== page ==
“These vaults, the crotch vaulting- look at it, amazing- are the work of unknown craftsman from the 14 and 1500's...” The voice of our guide, Salome, echoes into nothingness, quickly replaced by the muffled chatter of the students. “You are standing in a place that represented the place between heaven and earth for the people of this town. Hundreds of years ago, if you'd been a peasant, you would have been in awe.”
The high school kids appear split into groups on this, in classic adolescent fashion. Some are bored and tired, barely aware of where they are. Others are fighting the ennui, trying to make sense of any of it. And then others: transfixed, mouth agape, eyes filled with wonder.
how do you think they got up there, dude?
I make eye contact with one of them, a boy named Nick. It's been a long trip from NY to Spain and we've been here for days. I raise my eyebrows with a “what do you think?” expression. He looks at me and says, “Wow, Mr. Kleba, I had no idea. It's incredible. How did they do all this?”
The right response to him is, of course, "How do YOU think they got those stones up there, dude?" The ensuing conversation would be lovely and productive. But I pause.
I look back up to the towering heights of the stone arches, questions of my own echoing in my head. Nick's reaction is the holy grail in education, the sublime moment. Normally at school, he's distracted and out of it, watching the clock. I've had him in class. But right now, he is wide open, ready to learn, thrilled by the idea of understanding more. He's prime meat. In the cool dark of this cathedral, he is so bloody teachable. At this moment, he could learn just about anything.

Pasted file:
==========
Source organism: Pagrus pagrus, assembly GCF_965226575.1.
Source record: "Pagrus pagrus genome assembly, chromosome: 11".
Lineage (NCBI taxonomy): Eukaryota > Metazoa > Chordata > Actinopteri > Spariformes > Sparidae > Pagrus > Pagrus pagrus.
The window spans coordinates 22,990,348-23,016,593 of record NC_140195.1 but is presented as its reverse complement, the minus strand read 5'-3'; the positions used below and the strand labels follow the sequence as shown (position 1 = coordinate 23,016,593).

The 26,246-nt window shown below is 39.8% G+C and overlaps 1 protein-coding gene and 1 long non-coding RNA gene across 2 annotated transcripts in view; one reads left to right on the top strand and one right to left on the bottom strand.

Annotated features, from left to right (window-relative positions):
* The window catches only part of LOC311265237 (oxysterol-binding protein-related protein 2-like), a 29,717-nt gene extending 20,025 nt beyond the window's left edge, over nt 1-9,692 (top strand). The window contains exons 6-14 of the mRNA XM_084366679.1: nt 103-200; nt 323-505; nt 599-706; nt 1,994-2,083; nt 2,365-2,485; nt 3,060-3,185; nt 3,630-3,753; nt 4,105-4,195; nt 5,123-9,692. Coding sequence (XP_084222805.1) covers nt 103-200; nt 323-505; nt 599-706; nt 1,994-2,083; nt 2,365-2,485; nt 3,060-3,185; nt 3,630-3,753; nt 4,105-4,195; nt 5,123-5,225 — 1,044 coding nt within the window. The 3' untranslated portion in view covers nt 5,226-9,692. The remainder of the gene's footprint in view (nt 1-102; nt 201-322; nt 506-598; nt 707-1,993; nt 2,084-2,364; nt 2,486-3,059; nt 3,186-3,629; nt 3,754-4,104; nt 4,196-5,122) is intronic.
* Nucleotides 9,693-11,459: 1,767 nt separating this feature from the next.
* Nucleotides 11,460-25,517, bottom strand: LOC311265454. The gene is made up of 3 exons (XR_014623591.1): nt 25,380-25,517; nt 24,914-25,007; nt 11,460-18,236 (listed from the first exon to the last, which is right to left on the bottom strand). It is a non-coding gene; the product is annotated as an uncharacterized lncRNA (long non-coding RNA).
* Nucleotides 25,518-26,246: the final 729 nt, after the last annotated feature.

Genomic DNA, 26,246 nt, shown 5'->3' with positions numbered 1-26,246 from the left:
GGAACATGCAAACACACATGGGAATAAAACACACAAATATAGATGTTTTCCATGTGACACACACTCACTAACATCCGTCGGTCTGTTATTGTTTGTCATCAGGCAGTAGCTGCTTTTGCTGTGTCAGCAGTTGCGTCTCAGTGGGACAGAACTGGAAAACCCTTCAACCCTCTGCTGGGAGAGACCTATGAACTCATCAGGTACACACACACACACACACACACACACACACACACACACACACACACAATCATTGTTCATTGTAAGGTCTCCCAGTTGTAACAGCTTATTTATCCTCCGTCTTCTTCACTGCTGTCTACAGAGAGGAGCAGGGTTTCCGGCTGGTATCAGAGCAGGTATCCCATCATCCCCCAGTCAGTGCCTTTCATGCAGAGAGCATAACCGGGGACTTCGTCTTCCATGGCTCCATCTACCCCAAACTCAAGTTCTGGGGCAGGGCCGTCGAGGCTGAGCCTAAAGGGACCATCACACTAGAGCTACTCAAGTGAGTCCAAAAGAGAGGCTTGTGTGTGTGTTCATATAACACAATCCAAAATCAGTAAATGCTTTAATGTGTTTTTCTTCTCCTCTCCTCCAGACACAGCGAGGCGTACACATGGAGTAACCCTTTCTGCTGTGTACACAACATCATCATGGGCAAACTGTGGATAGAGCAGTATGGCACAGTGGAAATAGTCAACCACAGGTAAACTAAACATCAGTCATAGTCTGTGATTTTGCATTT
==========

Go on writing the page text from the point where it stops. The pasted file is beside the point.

And I ask myself: how did he get to this moment of wonder? What series of events led to this kid's specific experience? Why is he in the zone while others are not?
The best teacher you ever had-- think about him or her for a moment-- was a master at getting you in the zone. You never liked math until you had Ms. Murphy. Social studies made no sense until Mr. Psota breathed life into it. Chemistry was an inscrutable cloud until Mr. Ferris helped you pilot it.
In the zone, you found yourself more interested in learning. You let your wonder free. You forgot about the burdens of everything and became engaged in the matter at hand. You suddenly cared about how or why something worked.
Nick got in the zone because a bunch of teachers, working outside of the typical parameters, did a lot of stuff to help get him there.
- TRAVEL. He had to leave the world of comfort and stability back home. Getting out of the unfamiliar was required. Strange language, strange food, strange bed-- all of it had an impact.
- INVESTMENT. He needed to be invested in the trouble of it all-- paying a lot money to travel helped with that, but so did the work of packing and traveling he put in.
- GREAT MATERIAL. He had to be confronted with something worth learning, something bigger than himself. Something with undeniable value and meaning in of itself.
- CREATIVE TEACHERS. He needed teachers who could create and facilitate zone moments.
We are having the wrong conversations about education. We want a more perfect education system-- and it's crazy. We are spending too much money and time keeping kids in systems. Our education culture is stilted in its repetitive, construct-based model. We don't need better curricula-- we need better teachers. Frankly, we don't even need better testing-- we need better opportunities for the kids.
We can't address what's not working in education by taking all the kids on field trips- that's not the point. But creating conditions for kids to experience beautiful, inspiring, and challenging moments should be our prime focus. And, culturally, politically, and economically, we aren't even talking about how to do it.
Can we afford to take kids to Spain? No, definitely not in this economy. But can we afford not to?
All photos are mine, collected on a student tour in Spain, 2012.